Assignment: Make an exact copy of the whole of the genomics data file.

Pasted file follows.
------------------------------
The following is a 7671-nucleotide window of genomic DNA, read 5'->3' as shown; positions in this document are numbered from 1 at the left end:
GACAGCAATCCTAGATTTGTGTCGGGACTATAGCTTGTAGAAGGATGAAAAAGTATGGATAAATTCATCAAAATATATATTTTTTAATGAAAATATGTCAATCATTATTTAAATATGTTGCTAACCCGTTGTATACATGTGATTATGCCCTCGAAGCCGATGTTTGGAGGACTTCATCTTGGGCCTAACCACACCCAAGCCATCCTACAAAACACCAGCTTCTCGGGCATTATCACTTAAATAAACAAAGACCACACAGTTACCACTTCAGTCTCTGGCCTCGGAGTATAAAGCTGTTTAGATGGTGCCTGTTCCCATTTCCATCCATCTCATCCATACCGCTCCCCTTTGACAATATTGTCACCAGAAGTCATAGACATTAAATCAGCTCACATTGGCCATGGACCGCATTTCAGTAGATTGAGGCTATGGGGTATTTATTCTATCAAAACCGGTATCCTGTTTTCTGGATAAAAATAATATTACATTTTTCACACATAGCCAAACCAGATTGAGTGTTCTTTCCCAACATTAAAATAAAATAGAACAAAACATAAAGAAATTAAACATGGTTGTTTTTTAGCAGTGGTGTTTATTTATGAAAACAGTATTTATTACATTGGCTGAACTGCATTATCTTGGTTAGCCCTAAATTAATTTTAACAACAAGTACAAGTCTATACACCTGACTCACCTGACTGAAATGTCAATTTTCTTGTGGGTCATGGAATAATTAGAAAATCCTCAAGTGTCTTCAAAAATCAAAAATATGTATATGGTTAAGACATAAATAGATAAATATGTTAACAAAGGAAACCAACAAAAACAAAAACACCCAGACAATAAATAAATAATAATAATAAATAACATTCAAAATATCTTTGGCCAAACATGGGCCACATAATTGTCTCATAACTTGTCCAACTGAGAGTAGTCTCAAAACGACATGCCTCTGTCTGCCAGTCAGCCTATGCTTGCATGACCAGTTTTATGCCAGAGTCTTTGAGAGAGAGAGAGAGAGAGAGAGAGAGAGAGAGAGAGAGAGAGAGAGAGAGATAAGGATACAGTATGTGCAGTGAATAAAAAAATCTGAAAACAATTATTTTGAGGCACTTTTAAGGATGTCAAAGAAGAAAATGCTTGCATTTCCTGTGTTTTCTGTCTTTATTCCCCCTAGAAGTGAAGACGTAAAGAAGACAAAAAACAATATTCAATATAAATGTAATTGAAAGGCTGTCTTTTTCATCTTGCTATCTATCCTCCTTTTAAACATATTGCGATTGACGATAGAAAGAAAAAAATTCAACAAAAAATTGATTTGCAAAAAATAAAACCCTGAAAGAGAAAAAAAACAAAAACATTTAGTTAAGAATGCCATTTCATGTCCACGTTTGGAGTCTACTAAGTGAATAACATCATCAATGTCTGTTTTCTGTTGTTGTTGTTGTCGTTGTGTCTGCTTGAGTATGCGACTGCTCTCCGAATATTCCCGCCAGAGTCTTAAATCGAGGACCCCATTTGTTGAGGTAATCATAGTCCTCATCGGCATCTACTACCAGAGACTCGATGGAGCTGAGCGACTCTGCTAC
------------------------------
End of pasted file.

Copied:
The following is a 7671-nucleotide window of genomic DNA, read 5'->3' as shown; positions in this document are numbered from 1 at the left end:
GACAGCAATCCTAGATTTGTGTCGGGACTATAGCTTGTAGAAGGATGAAAAAGTATGGATAAATTCATCAAAATATATATTTTTTAATGAAAATATGTCAATCATTATTTAAATATGTTGCTAACCCGTTGTATACATGTGATTATGCCCTCGAAGCCGATGTTTGGAGGACTTCATCTTGGGCCTAACCACACCCAAGCCATCCTACAAAACACCAGCTTCTCGGGCATTATCACTTAAATAAACAAAGACCACACAGTTACCACTTCAGTCTCTGGCCTCGGAGTATAAAGCTGTTTAGATGGTGCCTGTTCCCATTTCCATCCATCTCATCCATACCGCTCCCCTTTGACAATATTGTCACCAGAAGTCATAGACATTAAATCAGCTCACATTGGCCATGGACCGCATTTCAGTAGATTGAGGCTATGGGGTATTTATTCTATCAAAACCGGTATCCTGTTTTCTGGATAAAAATAATATTACATTTTTCACACATAGCCAAACCAGATTGAGTGTTCTTTCCCAACATTAAAATAAAATAGAACAAAACATAAAGAAATTAAACATGGTTGTTTTTTAGCAGTGGTGTTTATTTATGAAAACAGTATTTATTACATTGGCTGAACTGCATTATCTTGGTTAGCCCTAAATTAATTTTAACAACAAGTACAAGTCTATACACCTGACTCACCTGACTGAAATGTCAATTTTCTTGTGGGTCATGGAATAATTAGAAAATCCTCAAGTGTCTTCAAAAATCAAAAATATGTATATGGTTAAGACATAAATAGATAAATATGTTAACAAAGGAAACCAACAAAAACAAAAACACCCAGACAATAAATAAATAATAATAATAAATAACATTCAAAATATCTTTGGCCAAACATGGGCCACATAATTGTCTCATAACTTGTCCAACTGAGAGTAGTCTCAAAACGACATGCCTCTGTCTGCCAGTCAGCCTATGCTTGCATGACCAGTTTTATGCCAGAGTCTTTGAGAGAGAGAGAGAGAGAGAGAGAGAGAGAGAGAGAGAGAGAGAGAGAGAGATAAGGATACAGTATGTGCAGTGAATAAAAAAATCTGAAAACAATTATTTTGAGGCACTTTTAAGGATGTCAAAGAAGAAAATGCTTGCATTTCCTGTGTTTTCTGTCTTTATTCCCCCTAGAAGTGAAGACGTAAAGAAGACAAAAAACAATATTCAATATAAATGTAATTGAAAGGCTGTCTTTTTCATCTTGCTATCTATCCTCCTTTTAAACATATTGCGATTGACGATAGAAAGAAAAAAATTCAACAAAAAATTGATTTGCAAAAAATAAAACCCTGAAAGAGAAAAAAAACAAAAACATTTAGTTAAGAATGCCATTTCATGTCCACGTTTGGAGTCTACTAAGTGAATAACATCATCAATGTCTGTTTTCTGTTGTTGTTGTTGTCGTTGTGTCTGCTTGAGTATGCGACTGCTCTCCGAATATTCCCGCCAGAGTCTTAAATCGAGGACCCCATTTGTTGAGGTAATCATAGTCCTCATCGGCATCTACTACCAGAGACTCGATGGAGCTGAGCGACTCTGCTAC